What the Cuban leadership has perhaps learned from the collapse of communism in Europe is the ability of well-placed individuals to profit from the transition to a market-economy. With the military replacing the communist party as the guiding hand of the state – the military currently controls 60 per cent of the economy through the management of hundreds of enterprises in key economic sectors – some of the Revolution’s original generation are positioning themselves to cash in on the spoils of soon-to-be privatised industries.

    Although I would argue that even calling Cuba socialist is stretching it a bit. The workers have never been in control on that island.

    • July 30, 2011 at 10:15 pm

      Your conclusion comes close to a Left Communist position, not sure how much the AWL would think of that ;)

      You’re right in your analysis of course. The key notion here is the state containment of private capital, something which feeds into the post-communist lie, aiming to appease both the worker (this is still state capitalism, the trade unions hold sway, it’s necessary to pick up production) and the enterprise (the state is not naive to the already existing flow of private capital in Cuba, the black market etc., all we want to do is ensure it is to the benefit of Cuba as a whole, and not for the US – true enemies of free trade).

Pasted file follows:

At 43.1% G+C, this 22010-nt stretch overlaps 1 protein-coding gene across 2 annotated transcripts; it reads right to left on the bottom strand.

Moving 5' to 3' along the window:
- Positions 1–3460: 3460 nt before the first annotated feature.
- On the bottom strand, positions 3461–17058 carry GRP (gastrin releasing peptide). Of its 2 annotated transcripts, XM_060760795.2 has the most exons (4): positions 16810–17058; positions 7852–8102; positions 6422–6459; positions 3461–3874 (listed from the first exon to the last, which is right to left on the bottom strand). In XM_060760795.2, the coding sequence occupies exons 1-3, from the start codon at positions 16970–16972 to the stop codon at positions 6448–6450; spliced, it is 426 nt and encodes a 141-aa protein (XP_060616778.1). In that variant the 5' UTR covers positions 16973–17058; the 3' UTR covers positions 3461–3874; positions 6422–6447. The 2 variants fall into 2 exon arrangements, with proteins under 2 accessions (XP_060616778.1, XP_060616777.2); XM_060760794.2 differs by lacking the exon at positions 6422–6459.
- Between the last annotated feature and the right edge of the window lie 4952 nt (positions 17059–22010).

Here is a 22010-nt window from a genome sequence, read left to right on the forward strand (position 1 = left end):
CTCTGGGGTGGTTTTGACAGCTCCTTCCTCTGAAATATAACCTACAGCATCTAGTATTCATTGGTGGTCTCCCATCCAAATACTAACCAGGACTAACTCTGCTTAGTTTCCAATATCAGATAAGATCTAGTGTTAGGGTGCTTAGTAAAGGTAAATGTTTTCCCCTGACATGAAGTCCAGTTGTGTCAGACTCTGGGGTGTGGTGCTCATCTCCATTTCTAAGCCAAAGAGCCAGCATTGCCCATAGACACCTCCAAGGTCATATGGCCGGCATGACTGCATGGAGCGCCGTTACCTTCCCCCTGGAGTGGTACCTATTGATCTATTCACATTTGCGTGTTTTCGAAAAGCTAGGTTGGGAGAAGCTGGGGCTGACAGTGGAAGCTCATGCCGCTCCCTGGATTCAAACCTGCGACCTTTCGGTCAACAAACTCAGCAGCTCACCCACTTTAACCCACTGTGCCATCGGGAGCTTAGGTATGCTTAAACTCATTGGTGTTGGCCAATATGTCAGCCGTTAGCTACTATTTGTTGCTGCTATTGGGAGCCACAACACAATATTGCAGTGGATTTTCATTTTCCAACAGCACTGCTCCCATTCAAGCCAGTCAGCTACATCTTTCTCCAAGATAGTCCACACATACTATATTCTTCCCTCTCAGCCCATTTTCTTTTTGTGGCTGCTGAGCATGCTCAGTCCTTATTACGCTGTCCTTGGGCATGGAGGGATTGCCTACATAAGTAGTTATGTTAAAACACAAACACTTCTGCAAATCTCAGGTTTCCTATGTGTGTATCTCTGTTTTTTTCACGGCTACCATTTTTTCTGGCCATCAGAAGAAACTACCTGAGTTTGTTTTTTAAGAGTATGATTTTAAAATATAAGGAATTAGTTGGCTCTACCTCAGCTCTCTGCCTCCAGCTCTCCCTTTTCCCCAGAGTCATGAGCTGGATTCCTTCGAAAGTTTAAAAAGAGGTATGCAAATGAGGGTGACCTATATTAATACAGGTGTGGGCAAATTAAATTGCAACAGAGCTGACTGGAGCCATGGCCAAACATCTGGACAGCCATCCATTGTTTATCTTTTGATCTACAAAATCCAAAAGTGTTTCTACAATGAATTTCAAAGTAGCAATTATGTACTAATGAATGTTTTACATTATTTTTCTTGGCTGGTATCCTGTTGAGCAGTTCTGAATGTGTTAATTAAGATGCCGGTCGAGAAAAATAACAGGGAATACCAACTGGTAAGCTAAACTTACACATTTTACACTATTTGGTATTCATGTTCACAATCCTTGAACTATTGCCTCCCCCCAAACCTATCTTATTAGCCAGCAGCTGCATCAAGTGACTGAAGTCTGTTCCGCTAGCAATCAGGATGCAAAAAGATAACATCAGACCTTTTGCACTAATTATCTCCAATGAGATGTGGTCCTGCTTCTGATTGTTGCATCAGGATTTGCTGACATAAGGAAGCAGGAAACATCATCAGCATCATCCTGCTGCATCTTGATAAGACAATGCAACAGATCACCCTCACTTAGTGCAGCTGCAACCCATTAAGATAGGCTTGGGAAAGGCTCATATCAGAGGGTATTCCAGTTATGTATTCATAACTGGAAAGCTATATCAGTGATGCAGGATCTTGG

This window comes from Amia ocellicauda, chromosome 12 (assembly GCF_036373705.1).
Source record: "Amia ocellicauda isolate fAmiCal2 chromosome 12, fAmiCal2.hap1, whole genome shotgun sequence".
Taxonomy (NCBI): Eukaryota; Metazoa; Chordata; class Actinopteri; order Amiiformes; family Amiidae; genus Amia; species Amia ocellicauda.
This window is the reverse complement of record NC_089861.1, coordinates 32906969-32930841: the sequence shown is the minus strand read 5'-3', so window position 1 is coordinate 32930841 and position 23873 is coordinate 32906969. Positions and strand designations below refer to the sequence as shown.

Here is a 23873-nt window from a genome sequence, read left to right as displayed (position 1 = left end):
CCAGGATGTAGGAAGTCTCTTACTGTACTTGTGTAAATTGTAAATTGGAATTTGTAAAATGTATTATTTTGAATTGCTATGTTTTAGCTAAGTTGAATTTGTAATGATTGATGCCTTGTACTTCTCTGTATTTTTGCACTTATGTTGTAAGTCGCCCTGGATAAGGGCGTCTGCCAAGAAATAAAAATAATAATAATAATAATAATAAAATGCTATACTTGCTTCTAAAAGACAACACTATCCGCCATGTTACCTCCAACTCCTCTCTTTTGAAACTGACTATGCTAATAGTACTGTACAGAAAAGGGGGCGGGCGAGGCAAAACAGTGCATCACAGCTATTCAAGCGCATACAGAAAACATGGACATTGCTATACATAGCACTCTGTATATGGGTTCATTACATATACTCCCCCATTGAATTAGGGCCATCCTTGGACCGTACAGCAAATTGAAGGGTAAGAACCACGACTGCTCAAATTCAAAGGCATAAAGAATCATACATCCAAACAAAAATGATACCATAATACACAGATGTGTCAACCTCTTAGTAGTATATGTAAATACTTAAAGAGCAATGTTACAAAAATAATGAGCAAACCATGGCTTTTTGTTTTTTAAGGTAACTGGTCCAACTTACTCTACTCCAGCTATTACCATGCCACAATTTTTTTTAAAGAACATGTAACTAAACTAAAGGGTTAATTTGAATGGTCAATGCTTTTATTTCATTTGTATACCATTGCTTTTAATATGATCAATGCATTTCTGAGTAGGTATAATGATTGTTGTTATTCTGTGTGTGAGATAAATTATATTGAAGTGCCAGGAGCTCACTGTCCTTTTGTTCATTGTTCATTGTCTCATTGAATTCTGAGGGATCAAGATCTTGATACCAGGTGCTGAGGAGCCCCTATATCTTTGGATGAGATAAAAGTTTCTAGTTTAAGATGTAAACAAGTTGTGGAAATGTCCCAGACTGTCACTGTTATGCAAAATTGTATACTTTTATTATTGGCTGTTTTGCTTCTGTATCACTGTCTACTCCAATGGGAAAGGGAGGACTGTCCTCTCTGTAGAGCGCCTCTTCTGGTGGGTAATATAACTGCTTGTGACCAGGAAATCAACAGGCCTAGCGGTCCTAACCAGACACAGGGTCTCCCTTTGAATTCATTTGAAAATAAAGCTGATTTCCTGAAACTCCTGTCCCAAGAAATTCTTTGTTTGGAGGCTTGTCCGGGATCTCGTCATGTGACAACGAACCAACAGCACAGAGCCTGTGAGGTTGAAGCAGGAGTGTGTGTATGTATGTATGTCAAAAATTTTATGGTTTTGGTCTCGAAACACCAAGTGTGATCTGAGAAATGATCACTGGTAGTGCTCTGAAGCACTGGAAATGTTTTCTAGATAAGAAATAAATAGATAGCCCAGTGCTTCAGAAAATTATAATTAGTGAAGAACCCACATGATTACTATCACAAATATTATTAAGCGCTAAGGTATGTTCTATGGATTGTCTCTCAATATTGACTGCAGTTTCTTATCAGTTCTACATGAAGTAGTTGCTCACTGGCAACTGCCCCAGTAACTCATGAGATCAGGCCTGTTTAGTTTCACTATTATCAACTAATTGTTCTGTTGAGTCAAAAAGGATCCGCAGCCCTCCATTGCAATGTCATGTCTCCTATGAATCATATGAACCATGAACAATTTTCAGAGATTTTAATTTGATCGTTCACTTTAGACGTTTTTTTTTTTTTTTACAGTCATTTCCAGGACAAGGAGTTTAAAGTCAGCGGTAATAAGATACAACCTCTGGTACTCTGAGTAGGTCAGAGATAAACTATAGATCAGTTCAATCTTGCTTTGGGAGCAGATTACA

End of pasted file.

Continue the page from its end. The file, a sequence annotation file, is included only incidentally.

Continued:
If the full extent to your analysis is correct, it’s quite notable that the transition from state socialism to market reform has only just reached an important peak in Cuba, which nows begs the question: was the Cuban model a dead horse being flogged to the generations still in living memory of the revolution, or did it genuinely last this long without the full support of Russia?

  2. July 30, 2011 at 11:18 pm

    Chavez appears to be, as always, following his Cuban comrades in whatever they do: http://www.bbc.co.uk/news/world-latin-america-14351508

    Looks like he might travel in the same direction.

    • July 31, 2011 at 12:02 am

      fucking hell, I know cancer treatment in Cuba is highly regarded, but it seems odd that it can convert the most ardent socialist to enterprise-thinking